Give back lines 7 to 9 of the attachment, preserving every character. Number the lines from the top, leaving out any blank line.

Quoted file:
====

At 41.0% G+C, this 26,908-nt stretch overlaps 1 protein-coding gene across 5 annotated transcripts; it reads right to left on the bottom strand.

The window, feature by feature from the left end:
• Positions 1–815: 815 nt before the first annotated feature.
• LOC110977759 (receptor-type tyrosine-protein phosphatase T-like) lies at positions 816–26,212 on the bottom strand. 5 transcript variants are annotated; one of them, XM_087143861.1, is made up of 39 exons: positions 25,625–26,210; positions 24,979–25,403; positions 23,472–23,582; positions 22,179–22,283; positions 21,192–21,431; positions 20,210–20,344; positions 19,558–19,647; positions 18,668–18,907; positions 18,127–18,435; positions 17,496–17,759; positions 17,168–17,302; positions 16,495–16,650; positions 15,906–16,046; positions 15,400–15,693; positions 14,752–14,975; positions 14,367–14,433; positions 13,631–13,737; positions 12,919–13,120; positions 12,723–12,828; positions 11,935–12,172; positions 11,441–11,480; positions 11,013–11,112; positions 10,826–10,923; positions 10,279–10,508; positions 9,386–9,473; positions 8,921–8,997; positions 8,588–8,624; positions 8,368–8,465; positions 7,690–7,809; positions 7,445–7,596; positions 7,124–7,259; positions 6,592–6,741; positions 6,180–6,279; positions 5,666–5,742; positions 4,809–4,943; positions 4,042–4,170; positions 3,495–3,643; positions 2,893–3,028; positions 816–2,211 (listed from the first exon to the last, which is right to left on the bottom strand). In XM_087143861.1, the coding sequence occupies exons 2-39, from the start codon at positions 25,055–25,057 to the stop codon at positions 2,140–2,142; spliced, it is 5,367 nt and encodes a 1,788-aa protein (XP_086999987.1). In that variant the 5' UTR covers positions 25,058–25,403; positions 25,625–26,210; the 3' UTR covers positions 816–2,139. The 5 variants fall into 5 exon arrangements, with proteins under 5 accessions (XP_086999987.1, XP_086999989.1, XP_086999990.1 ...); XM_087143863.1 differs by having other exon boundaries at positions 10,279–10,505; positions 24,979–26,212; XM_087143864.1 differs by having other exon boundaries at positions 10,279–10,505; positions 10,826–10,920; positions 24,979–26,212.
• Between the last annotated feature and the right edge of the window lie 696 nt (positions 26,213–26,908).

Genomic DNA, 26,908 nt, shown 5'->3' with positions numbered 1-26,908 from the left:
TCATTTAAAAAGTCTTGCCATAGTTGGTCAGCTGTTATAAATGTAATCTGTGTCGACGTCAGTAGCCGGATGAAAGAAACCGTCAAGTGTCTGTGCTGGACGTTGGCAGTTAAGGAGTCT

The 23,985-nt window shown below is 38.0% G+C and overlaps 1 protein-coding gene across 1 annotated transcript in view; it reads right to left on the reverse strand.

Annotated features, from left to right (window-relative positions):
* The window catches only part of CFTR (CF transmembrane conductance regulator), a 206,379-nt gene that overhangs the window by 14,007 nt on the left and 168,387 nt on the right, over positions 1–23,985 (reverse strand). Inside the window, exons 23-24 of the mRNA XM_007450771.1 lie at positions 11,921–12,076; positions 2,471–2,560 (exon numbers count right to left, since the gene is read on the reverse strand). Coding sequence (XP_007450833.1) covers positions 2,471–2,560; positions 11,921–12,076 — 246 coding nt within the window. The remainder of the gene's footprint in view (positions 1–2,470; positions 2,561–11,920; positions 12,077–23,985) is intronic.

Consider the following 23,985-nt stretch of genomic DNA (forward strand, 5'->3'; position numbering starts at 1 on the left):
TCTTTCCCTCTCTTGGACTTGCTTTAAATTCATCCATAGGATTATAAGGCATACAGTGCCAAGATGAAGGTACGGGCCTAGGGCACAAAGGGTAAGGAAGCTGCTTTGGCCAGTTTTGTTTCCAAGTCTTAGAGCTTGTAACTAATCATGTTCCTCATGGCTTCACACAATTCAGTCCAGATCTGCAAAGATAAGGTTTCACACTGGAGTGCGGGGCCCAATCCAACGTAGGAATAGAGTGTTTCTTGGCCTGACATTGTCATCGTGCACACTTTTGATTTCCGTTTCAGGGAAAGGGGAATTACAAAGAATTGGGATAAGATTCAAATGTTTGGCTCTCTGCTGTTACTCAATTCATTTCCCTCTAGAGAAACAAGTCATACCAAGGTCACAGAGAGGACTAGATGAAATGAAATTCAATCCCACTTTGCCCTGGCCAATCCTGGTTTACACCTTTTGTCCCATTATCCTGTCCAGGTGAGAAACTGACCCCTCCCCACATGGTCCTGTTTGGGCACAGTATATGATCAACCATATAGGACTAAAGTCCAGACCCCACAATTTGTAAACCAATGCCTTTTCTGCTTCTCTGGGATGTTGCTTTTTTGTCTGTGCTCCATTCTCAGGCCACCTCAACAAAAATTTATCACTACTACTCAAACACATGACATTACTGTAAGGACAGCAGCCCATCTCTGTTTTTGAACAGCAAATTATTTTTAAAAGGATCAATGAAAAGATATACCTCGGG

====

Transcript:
TCATTTAAAAAGTCTTGCCATAGTTGGTCAGCTGTTATAAATGTAATCTGTGTCGACGTCAGTAGCCGGATGAAAGAAACCGTCAAGTGTCTGTGCTGGACGTTGGCAGTTAAGGAGTCT

The 23,985-nt window shown below is 38.0% G+C and overlaps 1 protein-coding gene across 1 annotated transcript in view; it reads right to left on the reverse strand.

Annotated features, from left to right (window-relative positions):